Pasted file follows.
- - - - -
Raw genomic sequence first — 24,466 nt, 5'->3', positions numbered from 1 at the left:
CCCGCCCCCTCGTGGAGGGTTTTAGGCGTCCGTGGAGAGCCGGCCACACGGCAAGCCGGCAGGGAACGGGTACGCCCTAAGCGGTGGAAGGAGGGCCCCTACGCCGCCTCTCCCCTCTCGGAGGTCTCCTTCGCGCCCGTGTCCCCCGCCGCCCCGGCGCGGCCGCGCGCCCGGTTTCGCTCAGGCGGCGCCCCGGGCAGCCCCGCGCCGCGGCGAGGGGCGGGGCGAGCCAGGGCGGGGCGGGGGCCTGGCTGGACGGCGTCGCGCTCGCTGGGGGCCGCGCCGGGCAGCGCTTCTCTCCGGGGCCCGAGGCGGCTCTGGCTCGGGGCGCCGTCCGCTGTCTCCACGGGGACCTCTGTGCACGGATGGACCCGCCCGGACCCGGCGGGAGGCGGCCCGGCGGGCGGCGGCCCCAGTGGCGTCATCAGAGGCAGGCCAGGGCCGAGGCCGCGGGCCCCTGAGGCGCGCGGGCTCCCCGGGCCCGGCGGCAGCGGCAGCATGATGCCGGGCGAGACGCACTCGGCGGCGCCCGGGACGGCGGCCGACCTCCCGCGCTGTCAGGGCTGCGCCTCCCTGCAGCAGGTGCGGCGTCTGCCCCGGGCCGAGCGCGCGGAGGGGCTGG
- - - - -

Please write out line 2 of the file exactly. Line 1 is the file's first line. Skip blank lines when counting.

CCCGCCCCCTCGTGGAGGGTTTTAGGCGTCCGTGGAGAGCCGGCCACACGGCAAGCCGGCAGGGAACGGGTACGCCCTAAGCGGTGGAAGGAGGGCCCCTACGCCGCCTCTCCCCTCTCGGAGGTCTCCTTCGCGCCCGTGTCCCCCGCCGCCCCGGCGCGGCCGCGCGCCCGGTTTCGCTCAGGCGGCGCCCCGGGCAGCCCCGCGCCGCGGCGAGGGGCGGGGCGAGCCAGGGCGGGGCGGGGGCCTGGCTGGACGGCGTCGCGCTCGCTGGGGGCCGCGCCGGGCAGCGCTTCTCTCCGGGGCCCGAGGCGGCTCTGGCTCGGGGCGCCGTCCGCTGTCTCCACGGGGACCTCTGTGCACGGATGGACCCGCCCGGACCCGGCGGGAGGCGGCCCGGCGGGCGGCGGCCCCAGTGGCGTCATCAGAGGCAGGCCAGGGCCGAGGCCGCGGGCCCCTGAGGCGCGCGGGCTCCCCGGGCCCGGCGGCAGCGGCAGCATGATGCCGGGCGAGACGCACTCGGCGGCGCCCGGGACGGCGGCCGACCTCCCGCGCTGTCAGGGCTGCGCCTCCCTGCAGCAGGTGCGGCGTCTGCCCCGGGCCGAGCGCGCGGAGGGGCTGG